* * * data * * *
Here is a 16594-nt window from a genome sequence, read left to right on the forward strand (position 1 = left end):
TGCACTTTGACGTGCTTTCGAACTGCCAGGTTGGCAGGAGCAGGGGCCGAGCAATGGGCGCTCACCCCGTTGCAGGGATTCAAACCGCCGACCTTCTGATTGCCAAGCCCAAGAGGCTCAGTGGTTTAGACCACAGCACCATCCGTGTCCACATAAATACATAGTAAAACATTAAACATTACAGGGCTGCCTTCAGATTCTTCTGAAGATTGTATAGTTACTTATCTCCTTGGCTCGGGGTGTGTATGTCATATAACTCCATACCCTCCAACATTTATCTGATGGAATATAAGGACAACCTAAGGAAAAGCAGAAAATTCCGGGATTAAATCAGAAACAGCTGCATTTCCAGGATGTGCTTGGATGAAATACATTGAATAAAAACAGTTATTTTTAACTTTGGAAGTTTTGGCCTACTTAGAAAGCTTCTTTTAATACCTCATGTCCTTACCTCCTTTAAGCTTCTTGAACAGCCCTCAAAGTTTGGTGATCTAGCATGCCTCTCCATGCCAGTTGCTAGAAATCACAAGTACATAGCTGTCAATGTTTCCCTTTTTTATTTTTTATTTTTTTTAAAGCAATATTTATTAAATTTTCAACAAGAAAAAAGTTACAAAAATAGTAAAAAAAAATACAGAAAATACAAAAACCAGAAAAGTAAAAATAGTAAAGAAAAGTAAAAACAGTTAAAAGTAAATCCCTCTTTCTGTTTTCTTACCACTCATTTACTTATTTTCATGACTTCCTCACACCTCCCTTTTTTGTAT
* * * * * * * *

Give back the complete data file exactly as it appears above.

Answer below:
Here is a 16594-nt window from a genome sequence, read left to right on the forward strand (position 1 = left end):
TGCACTTTGACGTGCTTTCGAACTGCCAGGTTGGCAGGAGCAGGGGCCGAGCAATGGGCGCTCACCCCGTTGCAGGGATTCAAACCGCCGACCTTCTGATTGCCAAGCCCAAGAGGCTCAGTGGTTTAGACCACAGCACCATCCGTGTCCACATAAATACATAGTAAAACATTAAACATTACAGGGCTGCCTTCAGATTCTTCTGAAGATTGTATAGTTACTTATCTCCTTGGCTCGGGGTGTGTATGTCATATAACTCCATACCCTCCAACATTTATCTGATGGAATATAAGGACAACCTAAGGAAAAGCAGAAAATTCCGGGATTAAATCAGAAACAGCTGCATTTCCAGGATGTGCTTGGATGAAATACATTGAATAAAAACAGTTATTTTTAACTTTGGAAGTTTTGGCCTACTTAGAAAGCTTCTTTTAATACCTCATGTCCTTACCTCCTTTAAGCTTCTTGAACAGCCCTCAAAGTTTGGTGATCTAGCATGCCTCTCCATGCCAGTTGCTAGAAATCACAAGTACATAGCTGTCAATGTTTCCCTTTTTTATTTTTTATTTTTTTTAAAGCAATATTTATTAAATTTTCAACAAGAAAAAAGTTACAAAAATAGTAAAAAAAAATACAGAAAATACAAAAACCAGAAAAGTAAAAATAGTAAAGAAAAGTAAAAACAGTTAAAAGTAAATCCCTCTTTCTGTTTTCTTACCACTCATTTACTTATTTTCATGACTTCCTCACACCTCCCTTTTTTGTAT